I am a cultural historian of early modern America, with particular interests in the connections between colonial health, embodiment, and environmental change, and in the ways that different colonial relationships, such as those between colonisers and Indigenous peoples, were formed, maintained, and often destabilised. In April 2021 my first monograph, Encountering early America, was published. It is the first study to comprehensively analyse sixteenth-century English projects in America, arguing that rather than being a period of inconsequential colonial failure, the sixteenth century instead represents a pivotal period in the history of English encounters with the Americas.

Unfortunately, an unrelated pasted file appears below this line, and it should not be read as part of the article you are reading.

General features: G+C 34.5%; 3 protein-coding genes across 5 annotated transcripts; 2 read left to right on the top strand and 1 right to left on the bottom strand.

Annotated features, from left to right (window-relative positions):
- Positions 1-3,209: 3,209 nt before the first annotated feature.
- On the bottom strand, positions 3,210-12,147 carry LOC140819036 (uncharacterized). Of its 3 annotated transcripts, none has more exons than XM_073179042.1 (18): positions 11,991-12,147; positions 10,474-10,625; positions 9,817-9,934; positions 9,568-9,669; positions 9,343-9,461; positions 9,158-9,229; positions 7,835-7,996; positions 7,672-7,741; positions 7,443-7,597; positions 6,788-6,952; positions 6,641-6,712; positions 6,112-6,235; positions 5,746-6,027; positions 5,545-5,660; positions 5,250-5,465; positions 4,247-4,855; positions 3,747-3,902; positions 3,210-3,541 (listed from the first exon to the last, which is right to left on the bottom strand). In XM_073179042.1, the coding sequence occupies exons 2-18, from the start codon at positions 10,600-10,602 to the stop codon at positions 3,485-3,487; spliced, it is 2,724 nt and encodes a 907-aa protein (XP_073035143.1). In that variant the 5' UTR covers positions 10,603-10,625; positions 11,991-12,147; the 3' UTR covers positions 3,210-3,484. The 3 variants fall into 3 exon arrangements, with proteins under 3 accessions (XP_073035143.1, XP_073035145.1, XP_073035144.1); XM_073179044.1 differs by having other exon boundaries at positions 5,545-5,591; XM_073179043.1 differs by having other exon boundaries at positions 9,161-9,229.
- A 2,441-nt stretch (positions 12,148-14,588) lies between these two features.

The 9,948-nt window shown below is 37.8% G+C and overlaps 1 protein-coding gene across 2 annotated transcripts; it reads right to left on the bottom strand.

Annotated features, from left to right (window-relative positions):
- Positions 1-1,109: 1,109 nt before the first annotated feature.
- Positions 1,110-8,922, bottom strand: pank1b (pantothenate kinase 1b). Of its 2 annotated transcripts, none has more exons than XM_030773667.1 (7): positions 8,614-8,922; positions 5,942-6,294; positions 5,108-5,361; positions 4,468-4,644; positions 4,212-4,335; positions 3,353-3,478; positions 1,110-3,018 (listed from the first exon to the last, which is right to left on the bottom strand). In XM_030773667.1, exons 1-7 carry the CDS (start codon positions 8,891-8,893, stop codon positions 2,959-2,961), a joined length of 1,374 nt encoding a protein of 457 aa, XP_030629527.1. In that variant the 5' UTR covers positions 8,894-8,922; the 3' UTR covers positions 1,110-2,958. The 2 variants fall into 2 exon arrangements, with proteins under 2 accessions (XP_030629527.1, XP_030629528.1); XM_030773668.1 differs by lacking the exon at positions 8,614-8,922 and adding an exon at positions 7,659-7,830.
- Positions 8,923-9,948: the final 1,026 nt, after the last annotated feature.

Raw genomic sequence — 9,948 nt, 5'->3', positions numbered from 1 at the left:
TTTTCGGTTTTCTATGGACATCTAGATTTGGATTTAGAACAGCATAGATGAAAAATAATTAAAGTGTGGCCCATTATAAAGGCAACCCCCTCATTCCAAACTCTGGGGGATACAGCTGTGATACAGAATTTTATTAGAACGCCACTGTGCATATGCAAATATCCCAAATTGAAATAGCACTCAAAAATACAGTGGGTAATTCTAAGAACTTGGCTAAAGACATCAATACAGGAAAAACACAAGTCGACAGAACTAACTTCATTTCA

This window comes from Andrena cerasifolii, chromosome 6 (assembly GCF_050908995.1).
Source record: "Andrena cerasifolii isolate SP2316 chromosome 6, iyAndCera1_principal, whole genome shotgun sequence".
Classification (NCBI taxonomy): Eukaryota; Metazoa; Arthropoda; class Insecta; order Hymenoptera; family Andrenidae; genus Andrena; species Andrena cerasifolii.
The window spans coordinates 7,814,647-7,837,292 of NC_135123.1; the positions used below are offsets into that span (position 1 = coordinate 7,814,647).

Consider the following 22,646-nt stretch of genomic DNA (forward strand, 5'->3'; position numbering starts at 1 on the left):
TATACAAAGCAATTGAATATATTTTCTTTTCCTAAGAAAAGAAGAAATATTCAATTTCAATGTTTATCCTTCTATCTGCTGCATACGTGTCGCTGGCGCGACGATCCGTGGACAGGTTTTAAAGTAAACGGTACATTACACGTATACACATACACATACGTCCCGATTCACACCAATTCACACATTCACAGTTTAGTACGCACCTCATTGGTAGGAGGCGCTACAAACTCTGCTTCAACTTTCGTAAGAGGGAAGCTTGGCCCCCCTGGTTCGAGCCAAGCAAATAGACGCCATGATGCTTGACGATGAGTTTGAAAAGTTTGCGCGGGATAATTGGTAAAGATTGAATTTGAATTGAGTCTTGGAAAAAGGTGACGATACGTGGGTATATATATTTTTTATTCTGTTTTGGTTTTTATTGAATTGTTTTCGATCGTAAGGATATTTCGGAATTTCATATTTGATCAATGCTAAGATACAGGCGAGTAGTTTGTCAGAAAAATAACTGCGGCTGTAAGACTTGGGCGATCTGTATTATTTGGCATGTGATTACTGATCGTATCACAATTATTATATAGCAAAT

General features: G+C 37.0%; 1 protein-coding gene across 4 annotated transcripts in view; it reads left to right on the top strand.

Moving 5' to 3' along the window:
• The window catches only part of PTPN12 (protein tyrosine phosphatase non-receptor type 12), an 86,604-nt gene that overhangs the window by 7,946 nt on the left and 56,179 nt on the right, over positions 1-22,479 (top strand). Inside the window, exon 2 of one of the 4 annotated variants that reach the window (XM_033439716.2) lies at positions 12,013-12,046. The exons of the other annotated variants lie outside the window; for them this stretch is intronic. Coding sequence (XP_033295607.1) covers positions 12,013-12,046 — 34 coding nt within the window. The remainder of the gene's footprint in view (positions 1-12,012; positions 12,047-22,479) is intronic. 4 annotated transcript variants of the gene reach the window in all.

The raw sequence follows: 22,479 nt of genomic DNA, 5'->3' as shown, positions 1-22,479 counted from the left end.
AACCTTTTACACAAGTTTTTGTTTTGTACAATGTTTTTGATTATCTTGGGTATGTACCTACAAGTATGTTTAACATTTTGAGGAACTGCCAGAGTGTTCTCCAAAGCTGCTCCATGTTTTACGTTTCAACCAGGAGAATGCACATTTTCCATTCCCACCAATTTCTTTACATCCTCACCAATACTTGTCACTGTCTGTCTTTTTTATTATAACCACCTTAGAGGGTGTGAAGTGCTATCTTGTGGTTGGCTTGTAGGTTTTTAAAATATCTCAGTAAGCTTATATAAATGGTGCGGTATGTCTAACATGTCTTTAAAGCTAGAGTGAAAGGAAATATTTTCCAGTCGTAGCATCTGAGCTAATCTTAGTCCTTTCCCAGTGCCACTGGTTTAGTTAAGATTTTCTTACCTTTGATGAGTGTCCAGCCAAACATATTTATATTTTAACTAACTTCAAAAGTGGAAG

I completed my PhD at the University of Manchester in 2017 after which I was a Research Associate on the AHRC-funded project How we Used to Sleep. Between 2017 and 2020 I was a temporary Lecturer in Early Modern History at the University of Manchester before moving to the University of Leeds to take up an ISSF Wellcome Research Fellowship in September 2020. In May 2021 I returned to the University of Manchester as a Leverhulme Early Career Research Fellow before taking up the role of Lecturer in Early Modern History in May 2022.
My new research project, Environment, Emotion, and Diet in the Early Anglo-American Colonies, 1570-1660, investigates eating practices, access to food, and the connections between health, migration, and diet in a colonial context. The project breaks new ground by juxtaposing colonial environmental history and the history of emotions, and by adopting an interdisciplinary methodology that foregrounds the co-dependencies of colonists, Indigenous peoples, enslaved people, and their physical environments.